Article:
I'd suggest Parker, early Trane, early Miles, Coleman Hawkins, Count Basie, Chet Baker, Cannonball Adderley, and Dexter Gordon. Some of these guys have a lot of cool jazz tunes, but go with things pre-1960 and you're pretty much safely in the Bebop/ Hard Bob era.
The hip cat says; "Mhm, okay, I can groove wit' this"
#16
They'll be fine. Do you have his take of Ko-Ko on there (2:55 long is the one I mean)? I'd consider it the standard of the Bebop language. It's fine if you don't, almost all of his work works.


Monk is considered bebop because he was the house pianist in the club were it was birthed by Gillespie & co and gave a lot to the developing style. His music is very different from Gillespie's though, very much ahead of its time.

Coltrane I'd call hard bop up until Giant Steps, where he began his climb into the avant-garde. Hard bop for the Jazz Messenger lineups from the 50s and 60s (the one with Lee Morgan & Wayne Shorter is my personal favourite)

Dizzy is definitely Bebop, although he did a lot with afro / cuban rhythms and sounds - which may be a bit much if you're just trying to get into the sound.


hmm Hawkins and Lester Young are a great look at how swing/dance bridged into bop, but I wouldn't really call them bop. Basie is pure swing, although his rhythm section is basically the definition of how swinging should be accomplished. Chet, well, I love chet, but in the world of bop/hard bop trumpet there are more to emulate - Clifford Brown and Lee Morgan to start. The rest I agree with. Especially Cannonball. His sense of melody is just so.
Last edited by Nick_ at Nov 23, 2008,
#17
I've got Parker, Trane, Miles, Some Coleman, some Count Basie, dont think any Chet Baker, I've got Sides of Blue, which has Cannonball Adderly, hav'nt got any Dexter Gordon.

What do you classify as eary trane? I've got A Love Supreme, Sun Ship, The Major Works of John Coltrane, and Bahia. I've also got a Best of.
#18
I've got Parkers Koko, and I'll start with that. Im pretty weak on actually being able to transcribe, so hopefully this'll help. It is the 2:55 one. Anything I actualyl end up transcribing, I'll chuck up here, for you guys to verify.
#19
Actually sorry pick something slower to start transcribing. Parker's Mood, perhaps.

Blue Trane has Lee Morgan and is excellent hard bop. Monk/Trane At Carnegie hall is recently released and is absolutely brilliant. You already have Bahia, it's from the still Boppin' era, before Giant Steps, which you should get. Otherwise, just pick up as much of Miles' first quintet stuff as possible (I suggest starting with the Walkin', Steamin', etc set). A Love Supreme is brilliant and may be the last album of his that you might have a chance getting a non-jazz fan to listen to - after that, it got a bit crazy, like in Sun Ship (pick up Ascension though).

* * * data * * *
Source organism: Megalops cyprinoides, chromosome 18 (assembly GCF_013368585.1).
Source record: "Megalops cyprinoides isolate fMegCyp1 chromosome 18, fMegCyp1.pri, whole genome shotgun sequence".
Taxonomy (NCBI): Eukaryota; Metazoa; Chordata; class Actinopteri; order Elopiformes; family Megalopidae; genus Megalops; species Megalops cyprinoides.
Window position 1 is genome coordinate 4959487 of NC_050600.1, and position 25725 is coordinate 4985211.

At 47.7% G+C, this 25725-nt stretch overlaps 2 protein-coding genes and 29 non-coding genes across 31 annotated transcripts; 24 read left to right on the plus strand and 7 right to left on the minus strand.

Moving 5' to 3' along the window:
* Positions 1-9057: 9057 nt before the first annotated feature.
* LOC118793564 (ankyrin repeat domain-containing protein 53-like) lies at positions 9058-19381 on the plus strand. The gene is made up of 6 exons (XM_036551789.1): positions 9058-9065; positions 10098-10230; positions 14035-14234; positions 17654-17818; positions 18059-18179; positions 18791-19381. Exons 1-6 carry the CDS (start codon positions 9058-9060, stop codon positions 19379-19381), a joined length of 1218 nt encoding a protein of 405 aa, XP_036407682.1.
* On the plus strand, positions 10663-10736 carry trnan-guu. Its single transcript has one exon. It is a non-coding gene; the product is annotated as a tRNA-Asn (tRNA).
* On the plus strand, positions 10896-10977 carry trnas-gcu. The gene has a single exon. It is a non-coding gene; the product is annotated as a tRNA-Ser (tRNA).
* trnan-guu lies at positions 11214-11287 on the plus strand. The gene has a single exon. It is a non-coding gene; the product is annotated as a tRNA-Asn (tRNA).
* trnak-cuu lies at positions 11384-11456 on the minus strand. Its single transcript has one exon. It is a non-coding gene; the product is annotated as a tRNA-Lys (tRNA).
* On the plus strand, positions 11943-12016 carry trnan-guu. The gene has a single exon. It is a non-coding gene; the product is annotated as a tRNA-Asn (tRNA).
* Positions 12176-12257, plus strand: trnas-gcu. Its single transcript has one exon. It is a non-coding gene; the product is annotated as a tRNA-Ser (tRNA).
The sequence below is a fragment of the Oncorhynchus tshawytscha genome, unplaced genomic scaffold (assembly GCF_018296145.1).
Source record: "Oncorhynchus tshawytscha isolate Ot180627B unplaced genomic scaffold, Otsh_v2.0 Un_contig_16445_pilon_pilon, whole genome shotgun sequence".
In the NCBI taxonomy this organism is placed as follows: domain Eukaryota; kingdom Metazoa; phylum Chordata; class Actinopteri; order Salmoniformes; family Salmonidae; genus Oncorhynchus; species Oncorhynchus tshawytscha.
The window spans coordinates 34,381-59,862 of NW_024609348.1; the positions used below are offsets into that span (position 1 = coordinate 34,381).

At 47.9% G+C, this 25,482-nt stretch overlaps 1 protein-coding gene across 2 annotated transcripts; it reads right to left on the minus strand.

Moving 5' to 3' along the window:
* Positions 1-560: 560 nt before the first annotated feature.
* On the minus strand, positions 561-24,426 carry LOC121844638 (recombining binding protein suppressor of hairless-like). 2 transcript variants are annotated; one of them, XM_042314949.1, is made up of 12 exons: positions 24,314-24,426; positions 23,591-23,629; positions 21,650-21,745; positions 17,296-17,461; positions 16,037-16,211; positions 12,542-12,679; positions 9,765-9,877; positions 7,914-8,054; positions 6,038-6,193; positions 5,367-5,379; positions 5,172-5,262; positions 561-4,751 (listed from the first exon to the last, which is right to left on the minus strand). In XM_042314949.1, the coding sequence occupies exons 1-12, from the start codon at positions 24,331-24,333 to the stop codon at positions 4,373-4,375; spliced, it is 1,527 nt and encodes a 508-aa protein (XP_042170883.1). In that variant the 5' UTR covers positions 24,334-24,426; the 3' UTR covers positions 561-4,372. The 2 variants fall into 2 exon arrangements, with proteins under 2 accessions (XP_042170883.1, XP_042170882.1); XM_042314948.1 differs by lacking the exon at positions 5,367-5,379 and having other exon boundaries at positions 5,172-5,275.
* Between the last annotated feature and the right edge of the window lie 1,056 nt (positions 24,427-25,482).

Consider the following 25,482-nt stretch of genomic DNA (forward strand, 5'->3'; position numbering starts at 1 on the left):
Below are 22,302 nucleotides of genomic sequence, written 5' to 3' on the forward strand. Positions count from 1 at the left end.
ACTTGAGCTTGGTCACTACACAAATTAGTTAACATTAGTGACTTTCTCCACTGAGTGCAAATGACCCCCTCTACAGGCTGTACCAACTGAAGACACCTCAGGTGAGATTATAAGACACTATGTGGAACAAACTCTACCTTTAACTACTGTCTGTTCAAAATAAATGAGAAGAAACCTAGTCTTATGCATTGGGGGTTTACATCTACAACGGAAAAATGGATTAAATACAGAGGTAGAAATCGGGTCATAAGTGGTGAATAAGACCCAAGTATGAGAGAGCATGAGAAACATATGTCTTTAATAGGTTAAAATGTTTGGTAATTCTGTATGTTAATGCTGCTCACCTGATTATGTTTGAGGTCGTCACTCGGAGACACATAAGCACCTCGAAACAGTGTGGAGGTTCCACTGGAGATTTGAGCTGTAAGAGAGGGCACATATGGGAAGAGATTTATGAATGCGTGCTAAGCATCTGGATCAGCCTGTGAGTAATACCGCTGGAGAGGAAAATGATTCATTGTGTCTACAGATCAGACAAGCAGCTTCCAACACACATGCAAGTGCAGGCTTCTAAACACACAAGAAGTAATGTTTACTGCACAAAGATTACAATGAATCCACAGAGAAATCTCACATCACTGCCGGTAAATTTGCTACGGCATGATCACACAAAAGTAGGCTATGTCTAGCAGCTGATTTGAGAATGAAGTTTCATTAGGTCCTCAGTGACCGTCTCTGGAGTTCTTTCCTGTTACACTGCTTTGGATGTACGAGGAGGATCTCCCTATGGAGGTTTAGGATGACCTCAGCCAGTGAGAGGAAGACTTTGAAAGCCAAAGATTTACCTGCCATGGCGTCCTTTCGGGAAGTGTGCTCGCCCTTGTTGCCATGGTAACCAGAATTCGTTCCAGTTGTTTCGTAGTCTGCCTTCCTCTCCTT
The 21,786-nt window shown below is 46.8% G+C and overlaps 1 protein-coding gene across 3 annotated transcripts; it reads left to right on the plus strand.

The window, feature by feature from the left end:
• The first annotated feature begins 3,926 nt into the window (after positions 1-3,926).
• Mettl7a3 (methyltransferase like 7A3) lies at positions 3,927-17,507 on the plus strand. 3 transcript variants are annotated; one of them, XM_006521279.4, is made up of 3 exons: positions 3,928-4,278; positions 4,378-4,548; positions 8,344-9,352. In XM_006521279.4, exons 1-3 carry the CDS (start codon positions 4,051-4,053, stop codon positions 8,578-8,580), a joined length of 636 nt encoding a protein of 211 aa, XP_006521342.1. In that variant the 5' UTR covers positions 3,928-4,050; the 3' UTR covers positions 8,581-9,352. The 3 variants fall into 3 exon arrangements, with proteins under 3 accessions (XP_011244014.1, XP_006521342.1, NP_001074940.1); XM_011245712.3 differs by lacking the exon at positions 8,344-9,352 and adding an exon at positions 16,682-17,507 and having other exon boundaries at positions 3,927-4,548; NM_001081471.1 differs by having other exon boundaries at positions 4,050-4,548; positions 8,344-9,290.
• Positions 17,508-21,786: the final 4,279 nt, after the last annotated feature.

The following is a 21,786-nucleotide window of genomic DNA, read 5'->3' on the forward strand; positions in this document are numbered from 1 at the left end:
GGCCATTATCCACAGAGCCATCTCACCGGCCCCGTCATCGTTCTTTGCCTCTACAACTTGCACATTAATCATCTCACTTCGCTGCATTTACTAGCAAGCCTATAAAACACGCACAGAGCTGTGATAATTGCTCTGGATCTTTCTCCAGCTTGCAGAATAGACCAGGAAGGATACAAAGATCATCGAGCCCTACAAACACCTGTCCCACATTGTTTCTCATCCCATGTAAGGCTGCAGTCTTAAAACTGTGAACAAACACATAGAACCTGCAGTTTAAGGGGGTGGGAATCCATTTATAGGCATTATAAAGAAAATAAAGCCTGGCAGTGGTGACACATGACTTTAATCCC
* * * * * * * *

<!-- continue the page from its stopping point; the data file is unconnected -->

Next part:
#20
I dont actually have Parkers Mood. Is there anything else in particular?

If Koko's to crazy, Ill leave that alone. I've got about 13 Davis albums? Are there any good Bop lines in any of Davis'es stuff? Stuff, that I could actually have a chance at transcribing?
#21
Hot House is nicely medium, and a nice tune, but it has minor ii-Vs which'll be a bit tougher then a basic blues or rhythm changes. Yardbird Suite's a good tempo, if you have it. Scrapple from the Apple is a nice one, and it's a simplified rhythm change tune, which is an important form to learn. If you have Ah-Leu-Cha it's a great tempo and a great piece, and stylistically might be a fun diversion (work a different part of your ear, hearing two lines play at once). Billies Bounce and Blues for Alice are real good blueses, the first more traditional.

You'll have at least one of those in the Essential, I should hope.


Davis' first quintet is so worth listening so much too and stealing from it's just not even fair (but then, his second quintet is just as monumental to the post-bop style, his fusion lineups to fusion, him to music in general, etc). With transcribing Davis the trouble is not finding the notes and basic rhythms but getting the articulations, intonations, rhythmic subtleties (Miles is the the antonym of square rhythm), and pure sounds. Coltrane (in Miles' quintet) was more restrained than in his own work but still lays down some very difficult lines that you might need to slow down to hear. But definitely worth transcribing.